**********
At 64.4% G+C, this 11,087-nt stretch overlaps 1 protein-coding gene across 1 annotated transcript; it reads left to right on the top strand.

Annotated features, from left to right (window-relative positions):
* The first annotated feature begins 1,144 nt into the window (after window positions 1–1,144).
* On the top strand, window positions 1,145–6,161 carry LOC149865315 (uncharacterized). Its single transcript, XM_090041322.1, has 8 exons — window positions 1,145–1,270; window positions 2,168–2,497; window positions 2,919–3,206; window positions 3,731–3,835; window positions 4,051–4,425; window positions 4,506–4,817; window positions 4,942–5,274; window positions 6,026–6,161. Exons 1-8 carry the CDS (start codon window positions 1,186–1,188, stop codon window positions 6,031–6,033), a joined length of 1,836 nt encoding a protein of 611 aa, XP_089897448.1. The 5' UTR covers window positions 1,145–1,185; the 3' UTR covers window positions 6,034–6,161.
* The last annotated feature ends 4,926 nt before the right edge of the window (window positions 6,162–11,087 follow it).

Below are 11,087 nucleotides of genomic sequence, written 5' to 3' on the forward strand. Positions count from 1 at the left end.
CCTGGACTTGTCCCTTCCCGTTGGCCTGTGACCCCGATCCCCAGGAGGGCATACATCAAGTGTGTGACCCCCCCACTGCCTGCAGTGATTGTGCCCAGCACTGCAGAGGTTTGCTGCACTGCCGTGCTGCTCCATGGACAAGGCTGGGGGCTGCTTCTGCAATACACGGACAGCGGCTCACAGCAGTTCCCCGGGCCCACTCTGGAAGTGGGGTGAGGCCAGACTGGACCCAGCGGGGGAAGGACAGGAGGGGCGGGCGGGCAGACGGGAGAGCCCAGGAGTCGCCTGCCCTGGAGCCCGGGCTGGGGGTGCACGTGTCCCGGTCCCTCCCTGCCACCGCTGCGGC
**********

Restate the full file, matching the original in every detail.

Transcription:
At 64.4% G+C, this 11,087-nt stretch overlaps 1 protein-coding gene across 1 annotated transcript; it reads left to right on the top strand.

Annotated features, from left to right (window-relative positions):
* The first annotated feature begins 1,144 nt into the window (after window positions 1–1,144).
* On the top strand, window positions 1,145–6,161 carry LOC149865315 (uncharacterized). Its single transcript, XM_090041322.1, has 8 exons — window positions 1,145–1,270; window positions 2,168–2,497; window positions 2,919–3,206; window positions 3,731–3,835; window positions 4,051–4,425; window positions 4,506–4,817; window positions 4,942–5,274; window positions 6,026–6,161. Exons 1-8 carry the CDS (start codon window positions 1,186–1,188, stop codon window positions 6,031–6,033), a joined length of 1,836 nt encoding a protein of 611 aa, XP_089897448.1. The 5' UTR covers window positions 1,145–1,185; the 3' UTR covers window positions 6,034–6,161.
* The last annotated feature ends 4,926 nt before the right edge of the window (window positions 6,162–11,087 follow it).

Below are 11,087 nucleotides of genomic sequence, written 5' to 3' on the forward strand. Positions count from 1 at the left end.
CCTGGACTTGTCCCTTCCCGTTGGCCTGTGACCCCGATCCCCAGGAGGGCATACATCAAGTGTGTGACCCCCCCACTGCCTGCAGTGATTGTGCCCAGCACTGCAGAGGTTTGCTGCACTGCCGTGCTGCTCCATGGACAAGGCTGGGGGCTGCTTCTGCAATACACGGACAGCGGCTCACAGCAGTTCCCCGGGCCCACTCTGGAAGTGGGGTGAGGCCAGACTGGACCCAGCGGGGGAAGGACAGGAGGGGCGGGCGGGCAGACGGGAGAGCCCAGGAGTCGCCTGCCCTGGAGCCCGGGCTGGGGGTGCACGTGTCCCGGTCCCTCCCTGCCACCGCTGCGGC